Music today has been inspired by birthdays and Earth exits. Today in 2007 the great Lee Hazlewood left for the stars aged 78. What he left behind is a vast catalogue of original material, collaborations, cover versions, productions, and that memorable baritone. He might be most famous for writing Nancy Sinatra’s No. 1 hit from 1966, These Boots Are Made For Walkin’, but in the fifties his successes began as the producer for Duane Eddy, hit after hit ensued. Involvement with Dean Martin, collaborations with Nancy and Frank (he produced Something Stupid) exposed a prolific artist who his wife Jeane Kelly was quoted as saying

He was rude and sweet, innocent and depraved, proud and bitter. He absorbed everything he heard, saw, and read – from Port Neches (Texas) to L.A. to Stockholm – and then made his own music in his own defiant way.

He wrote This Town recorded by Frank Sinatra, had his own record label LHI (Lee Hazelwood Industries) and lived in Sweden for 10 years. It’s hard to know what to recommend with him because there is so much, but I like the solo album Love And Other Crimes from 1968. Of course, you haven’t lived until you’ve heard Some Velvet Morning 100 times or perhaps Summer Wine and a whole list of other tracks that he either duetted with Nancy or wrote for her.

It’s Paul Reynolds’ birthday (58)! Who is that? Well, he was the guitarist in that band from Liverpool that were known as A Flock Of Haircuts but had the equally silly name A Flock Of Seagulls perhaps inspired by equally silly named Liverpool legends Echo And The Bunnymen. Nobody really seemed to take them seriously mainly because of how they looked and their hair but they had hits and Paul Reynolds had some ideas. I listened to the debut album released in 1982 with its equally silly cover of a combined TV and toaster sitting in a fantasy lake in a fantasy house with seagulls flying overhead. It is so eighties, consciously modern and on the coattails of Punk, and then New Wave helped wipe out Prog for years to come. What was unique about it was Paul Reynolds’ guitar, which separated it from the Synth bands, gave it a different sound to compliment Mike Score’s keyboard pads and the sound of his hair. Lots of delay and effects and lyrics about being abducted by aliens (I Ran), what’s not to like? The synth thing and biscuit tin snare sound leave a lot to be desired and when you compare this release to The Blurred Crusade you might wonder at how The Blurred Crusade didn’t get a US release until way later and made little impact outside Australia, must have been the haircuts. Anyway – Happy Birthday, Paul Reynolds.

Today is Moya Brennan from Clannad’s birthday (68) so I thought I’d listen to their debut album from 1973. The album is mostly sung in Gaelic but includes two English language songs plus absolutely coincidentally a cover of Bonnie Dobson’s Morning Dew which also appears on the Lee Hazlewood album. So it’s traditional Folk music and it’s a family affair. They were formed in County Donegal by siblings Ciarán, Pól, and Moya Brennan and their twin uncles Noel and Pádraig Duggan (Pádraig died in 2016). Sister and niece Enya was in the band from 1980-1982 until she embarked on a solo career that has seen her sell 75 million records worldwide making her one of the most successful artists of all time. Clannad have continued humbly on breaking ground in their genre as they investigated a jazzier side and New Age. This album is a worthy beautiful traditional and organic slice of Irish authenticity, not to be missed, highly recommended.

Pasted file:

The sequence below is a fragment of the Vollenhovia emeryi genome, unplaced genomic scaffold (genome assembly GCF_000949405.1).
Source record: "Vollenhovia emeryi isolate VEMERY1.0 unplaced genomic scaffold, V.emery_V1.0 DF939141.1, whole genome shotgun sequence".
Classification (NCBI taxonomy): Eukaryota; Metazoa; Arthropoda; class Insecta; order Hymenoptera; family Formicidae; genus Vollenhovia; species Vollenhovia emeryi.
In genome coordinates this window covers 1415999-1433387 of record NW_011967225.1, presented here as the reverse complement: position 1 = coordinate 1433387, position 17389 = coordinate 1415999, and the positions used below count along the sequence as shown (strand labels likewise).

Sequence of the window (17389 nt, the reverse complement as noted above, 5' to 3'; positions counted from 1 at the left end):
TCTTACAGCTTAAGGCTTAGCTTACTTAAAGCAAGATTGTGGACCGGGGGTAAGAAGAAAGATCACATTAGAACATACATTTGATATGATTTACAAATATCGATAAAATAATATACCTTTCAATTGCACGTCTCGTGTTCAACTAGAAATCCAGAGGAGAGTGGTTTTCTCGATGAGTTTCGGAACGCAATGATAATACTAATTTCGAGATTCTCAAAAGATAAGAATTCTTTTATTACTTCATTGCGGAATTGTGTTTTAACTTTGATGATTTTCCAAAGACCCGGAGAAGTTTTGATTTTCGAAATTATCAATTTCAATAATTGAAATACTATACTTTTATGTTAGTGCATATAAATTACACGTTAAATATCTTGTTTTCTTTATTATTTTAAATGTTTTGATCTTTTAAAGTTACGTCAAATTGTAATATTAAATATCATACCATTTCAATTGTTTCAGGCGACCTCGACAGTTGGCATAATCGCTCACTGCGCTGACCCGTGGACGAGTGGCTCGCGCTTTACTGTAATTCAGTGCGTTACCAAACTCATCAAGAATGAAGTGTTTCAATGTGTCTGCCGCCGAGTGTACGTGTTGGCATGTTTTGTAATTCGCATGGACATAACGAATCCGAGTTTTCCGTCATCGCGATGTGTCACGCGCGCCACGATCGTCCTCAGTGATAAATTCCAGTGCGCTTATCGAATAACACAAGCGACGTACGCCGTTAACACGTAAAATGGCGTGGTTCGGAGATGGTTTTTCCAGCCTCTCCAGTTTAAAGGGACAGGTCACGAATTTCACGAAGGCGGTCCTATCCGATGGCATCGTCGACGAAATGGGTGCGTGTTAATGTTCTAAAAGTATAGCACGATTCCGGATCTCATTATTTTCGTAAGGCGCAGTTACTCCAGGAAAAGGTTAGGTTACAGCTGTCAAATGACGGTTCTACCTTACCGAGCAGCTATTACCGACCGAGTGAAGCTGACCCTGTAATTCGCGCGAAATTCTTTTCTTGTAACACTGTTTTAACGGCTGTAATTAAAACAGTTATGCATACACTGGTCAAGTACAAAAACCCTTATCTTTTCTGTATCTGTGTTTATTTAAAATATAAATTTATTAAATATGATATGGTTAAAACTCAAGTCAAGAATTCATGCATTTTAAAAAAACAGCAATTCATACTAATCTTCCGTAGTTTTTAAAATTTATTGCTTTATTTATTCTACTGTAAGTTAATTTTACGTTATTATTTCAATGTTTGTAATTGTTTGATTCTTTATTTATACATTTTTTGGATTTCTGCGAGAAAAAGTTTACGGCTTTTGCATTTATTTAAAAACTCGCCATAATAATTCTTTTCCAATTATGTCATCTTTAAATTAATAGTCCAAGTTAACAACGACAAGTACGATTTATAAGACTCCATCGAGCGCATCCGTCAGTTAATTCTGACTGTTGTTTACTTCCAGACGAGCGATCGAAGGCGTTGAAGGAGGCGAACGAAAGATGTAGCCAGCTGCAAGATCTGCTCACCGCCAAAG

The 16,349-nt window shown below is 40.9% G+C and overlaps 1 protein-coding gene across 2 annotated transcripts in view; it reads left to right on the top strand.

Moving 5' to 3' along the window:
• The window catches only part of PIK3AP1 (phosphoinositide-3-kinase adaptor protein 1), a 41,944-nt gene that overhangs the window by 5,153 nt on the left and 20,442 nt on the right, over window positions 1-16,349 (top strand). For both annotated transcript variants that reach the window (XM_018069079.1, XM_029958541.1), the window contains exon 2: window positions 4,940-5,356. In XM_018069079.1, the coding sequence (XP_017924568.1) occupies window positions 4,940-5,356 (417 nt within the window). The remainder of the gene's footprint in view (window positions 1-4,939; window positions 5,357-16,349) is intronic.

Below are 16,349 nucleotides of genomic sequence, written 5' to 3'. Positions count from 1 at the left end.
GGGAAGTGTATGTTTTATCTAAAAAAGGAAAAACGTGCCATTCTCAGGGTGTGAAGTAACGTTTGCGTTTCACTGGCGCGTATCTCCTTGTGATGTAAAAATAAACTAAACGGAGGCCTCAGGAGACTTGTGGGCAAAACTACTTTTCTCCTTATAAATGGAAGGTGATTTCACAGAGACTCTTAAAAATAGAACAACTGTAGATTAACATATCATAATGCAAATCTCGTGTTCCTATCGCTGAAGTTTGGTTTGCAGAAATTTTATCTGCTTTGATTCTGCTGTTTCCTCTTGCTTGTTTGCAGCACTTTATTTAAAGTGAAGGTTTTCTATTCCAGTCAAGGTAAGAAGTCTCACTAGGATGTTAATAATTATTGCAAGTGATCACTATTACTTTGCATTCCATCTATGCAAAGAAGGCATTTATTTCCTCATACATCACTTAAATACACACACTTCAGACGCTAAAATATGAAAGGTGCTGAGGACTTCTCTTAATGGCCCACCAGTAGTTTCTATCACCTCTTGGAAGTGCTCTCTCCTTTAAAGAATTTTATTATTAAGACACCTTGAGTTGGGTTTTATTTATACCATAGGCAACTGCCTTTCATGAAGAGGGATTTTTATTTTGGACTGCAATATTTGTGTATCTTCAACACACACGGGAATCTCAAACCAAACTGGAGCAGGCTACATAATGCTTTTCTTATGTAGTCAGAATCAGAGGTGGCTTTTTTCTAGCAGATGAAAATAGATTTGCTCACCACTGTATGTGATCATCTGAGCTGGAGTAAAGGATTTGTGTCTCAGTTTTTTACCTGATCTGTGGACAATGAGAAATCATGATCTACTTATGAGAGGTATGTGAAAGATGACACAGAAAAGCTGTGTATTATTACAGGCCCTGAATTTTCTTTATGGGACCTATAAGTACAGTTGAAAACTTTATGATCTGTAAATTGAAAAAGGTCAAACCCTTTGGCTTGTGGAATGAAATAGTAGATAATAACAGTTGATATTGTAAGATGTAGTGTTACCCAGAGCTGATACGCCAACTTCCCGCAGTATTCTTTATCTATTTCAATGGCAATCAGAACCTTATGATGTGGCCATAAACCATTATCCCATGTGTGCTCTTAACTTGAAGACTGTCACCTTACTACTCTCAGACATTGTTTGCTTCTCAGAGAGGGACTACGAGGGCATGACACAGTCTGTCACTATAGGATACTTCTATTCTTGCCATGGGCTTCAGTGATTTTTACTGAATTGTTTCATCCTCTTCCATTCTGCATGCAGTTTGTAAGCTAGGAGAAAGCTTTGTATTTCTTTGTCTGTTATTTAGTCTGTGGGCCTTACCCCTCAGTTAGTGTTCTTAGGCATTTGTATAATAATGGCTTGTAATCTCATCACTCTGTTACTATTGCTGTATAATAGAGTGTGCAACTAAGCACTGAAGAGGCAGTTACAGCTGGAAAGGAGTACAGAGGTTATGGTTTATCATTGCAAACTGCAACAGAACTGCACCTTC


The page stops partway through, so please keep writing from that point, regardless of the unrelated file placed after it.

Ending the night with the great German Electronic legend that is Klaus Schulze. Earlier in Tangerine Dream’s history, he was their drummer and apart from flirtations with The Cosmic Jokers and Ash Ra Tempel and an alias Richard Wahnfried, he has made 60 albums to date. Good luck collecting them all. If you were a fan of Klaus Schulze, Peter Hammill and Frank Zappa and had everything they’d released you’d have one very full room of records. Again it’s hard to know which album to play and perhaps the best way to categorise them is to separate them into eras. Sticking to the seventies and one of the first albums I ever listened to by Schulze was Blackdance from 1973 and coincidently he was 73 today and more profoundly coincidental, the second track is called Some Velvet Phasing. He didn’t always just stick to electronic instruments and for example, on this album, some acoustic guitars come into the picture quite early on. It isn’t long before the rhythm machines and the squiggly electronic noises, drones and themes and operatic voice. Investigate!

Song Of The Day is Some Velvet Morning which I have posted before but it never gets old.

The musical musings in this post are an excerpt from my daily blog, TO WHERE I AM NOW, featured on my main website. See more pictures and read the full post here.